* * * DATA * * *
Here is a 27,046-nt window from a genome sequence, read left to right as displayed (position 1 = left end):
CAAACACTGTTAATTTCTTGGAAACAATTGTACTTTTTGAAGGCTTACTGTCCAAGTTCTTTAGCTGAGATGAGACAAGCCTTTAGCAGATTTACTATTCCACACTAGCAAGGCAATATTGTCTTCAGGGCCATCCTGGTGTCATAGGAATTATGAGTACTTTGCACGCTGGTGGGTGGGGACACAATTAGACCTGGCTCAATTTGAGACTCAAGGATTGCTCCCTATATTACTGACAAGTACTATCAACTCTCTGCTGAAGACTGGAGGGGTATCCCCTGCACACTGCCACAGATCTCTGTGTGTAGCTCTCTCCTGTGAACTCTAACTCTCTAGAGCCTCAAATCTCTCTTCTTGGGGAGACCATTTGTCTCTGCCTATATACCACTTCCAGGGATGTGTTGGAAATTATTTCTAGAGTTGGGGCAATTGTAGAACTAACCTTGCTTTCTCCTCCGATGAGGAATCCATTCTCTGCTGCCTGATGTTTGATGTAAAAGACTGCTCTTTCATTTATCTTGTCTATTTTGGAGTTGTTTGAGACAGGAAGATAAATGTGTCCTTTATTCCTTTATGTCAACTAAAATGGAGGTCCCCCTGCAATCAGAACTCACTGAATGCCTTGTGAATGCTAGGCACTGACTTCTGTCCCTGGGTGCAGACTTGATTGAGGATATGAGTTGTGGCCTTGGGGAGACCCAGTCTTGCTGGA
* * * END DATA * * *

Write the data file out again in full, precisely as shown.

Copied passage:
Here is a 27,046-nt window from a genome sequence, read left to right as displayed (position 1 = left end):
CAAACACTGTTAATTTCTTGGAAACAATTGTACTTTTTGAAGGCTTACTGTCCAAGTTCTTTAGCTGAGATGAGACAAGCCTTTAGCAGATTTACTATTCCACACTAGCAAGGCAATATTGTCTTCAGGGCCATCCTGGTGTCATAGGAATTATGAGTACTTTGCACGCTGGTGGGTGGGGACACAATTAGACCTGGCTCAATTTGAGACTCAAGGATTGCTCCCTATATTACTGACAAGTACTATCAACTCTCTGCTGAAGACTGGAGGGGTATCCCCTGCACACTGCCACAGATCTCTGTGTGTAGCTCTCTCCTGTGAACTCTAACTCTCTAGAGCCTCAAATCTCTCTTCTTGGGGAGACCATTTGTCTCTGCCTATATACCACTTCCAGGGATGTGTTGGAAATTATTTCTAGAGTTGGGGCAATTGTAGAACTAACCTTGCTTTCTCCTCCGATGAGGAATCCATTCTCTGCTGCCTGATGTTTGATGTAAAAGACTGCTCTTTCATTTATCTTGTCTATTTTGGAGTTGTTTGAGACAGGAAGATAAATGTGTCCTTTATTCCTTTATGTCAACTAAAATGGAGGTCCCCCTGCAATCAGAACTCACTGAATGCCTTGTGAATGCTAGGCACTGACTTCTGTCCCTGGGTGCAGACTTGATTGAGGATATGAGTTGTGGCCTTGGGGAGACCCAGTCTTGCTGGA